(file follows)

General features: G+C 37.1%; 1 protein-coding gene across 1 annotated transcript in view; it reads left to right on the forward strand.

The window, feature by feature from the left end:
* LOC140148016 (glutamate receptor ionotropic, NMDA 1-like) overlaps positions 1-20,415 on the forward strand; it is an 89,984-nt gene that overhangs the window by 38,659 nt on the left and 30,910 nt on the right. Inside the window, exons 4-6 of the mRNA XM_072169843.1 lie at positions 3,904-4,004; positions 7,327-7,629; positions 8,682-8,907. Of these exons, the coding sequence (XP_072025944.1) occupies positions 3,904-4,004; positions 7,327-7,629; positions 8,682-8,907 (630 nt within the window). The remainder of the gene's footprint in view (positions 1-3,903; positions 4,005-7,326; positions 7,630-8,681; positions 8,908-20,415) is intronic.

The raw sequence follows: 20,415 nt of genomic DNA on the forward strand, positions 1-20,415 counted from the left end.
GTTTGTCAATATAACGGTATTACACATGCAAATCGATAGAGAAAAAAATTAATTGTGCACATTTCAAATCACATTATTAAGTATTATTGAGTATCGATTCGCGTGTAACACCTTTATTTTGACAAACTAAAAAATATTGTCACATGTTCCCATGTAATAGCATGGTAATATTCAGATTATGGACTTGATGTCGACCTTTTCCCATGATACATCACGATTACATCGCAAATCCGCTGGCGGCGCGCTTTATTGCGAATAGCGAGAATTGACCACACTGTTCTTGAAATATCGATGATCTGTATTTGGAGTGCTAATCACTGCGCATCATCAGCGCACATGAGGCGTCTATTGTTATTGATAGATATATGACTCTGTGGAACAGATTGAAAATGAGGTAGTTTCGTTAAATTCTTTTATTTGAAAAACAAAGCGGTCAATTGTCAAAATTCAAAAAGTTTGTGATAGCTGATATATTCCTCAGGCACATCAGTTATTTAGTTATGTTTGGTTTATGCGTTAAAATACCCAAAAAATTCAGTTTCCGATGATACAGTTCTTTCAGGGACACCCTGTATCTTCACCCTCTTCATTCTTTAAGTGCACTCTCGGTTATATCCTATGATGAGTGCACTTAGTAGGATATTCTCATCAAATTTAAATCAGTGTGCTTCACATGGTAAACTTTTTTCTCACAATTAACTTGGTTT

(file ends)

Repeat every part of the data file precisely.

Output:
General features: G+C 37.1%; 1 protein-coding gene across 1 annotated transcript in view; it reads left to right on the forward strand.

The window, feature by feature from the left end:
* LOC140148016 (glutamate receptor ionotropic, NMDA 1-like) overlaps positions 1-20,415 on the forward strand; it is an 89,984-nt gene that overhangs the window by 38,659 nt on the left and 30,910 nt on the right. Inside the window, exons 4-6 of the mRNA XM_072169843.1 lie at positions 3,904-4,004; positions 7,327-7,629; positions 8,682-8,907. Of these exons, the coding sequence (XP_072025944.1) occupies positions 3,904-4,004; positions 7,327-7,629; positions 8,682-8,907 (630 nt within the window). The remainder of the gene's footprint in view (positions 1-3,903; positions 4,005-7,326; positions 7,630-8,681; positions 8,908-20,415) is intronic.

The raw sequence follows: 20,415 nt of genomic DNA on the forward strand, positions 1-20,415 counted from the left end.
GTTTGTCAATATAACGGTATTACACATGCAAATCGATAGAGAAAAAAATTAATTGTGCACATTTCAAATCACATTATTAAGTATTATTGAGTATCGATTCGCGTGTAACACCTTTATTTTGACAAACTAAAAAATATTGTCACATGTTCCCATGTAATAGCATGGTAATATTCAGATTATGGACTTGATGTCGACCTTTTCCCATGATACATCACGATTACATCGCAAATCCGCTGGCGGCGCGCTTTATTGCGAATAGCGAGAATTGACCACACTGTTCTTGAAATATCGATGATCTGTATTTGGAGTGCTAATCACTGCGCATCATCAGCGCACATGAGGCGTCTATTGTTATTGATAGATATATGACTCTGTGGAACAGATTGAAAATGAGGTAGTTTCGTTAAATTCTTTTATTTGAAAAACAAAGCGGTCAATTGTCAAAATTCAAAAAGTTTGTGATAGCTGATATATTCCTCAGGCACATCAGTTATTTAGTTATGTTTGGTTTATGCGTTAAAATACCCAAAAAATTCAGTTTCCGATGATACAGTTCTTTCAGGGACACCCTGTATCTTCACCCTCTTCATTCTTTAAGTGCACTCTCGGTTATATCCTATGATGAGTGCACTTAGTAGGATATTCTCATCAAATTTAAATCAGTGTGCTTCACATGGTAAACTTTTTTCTCACAATTAACTTGGTTT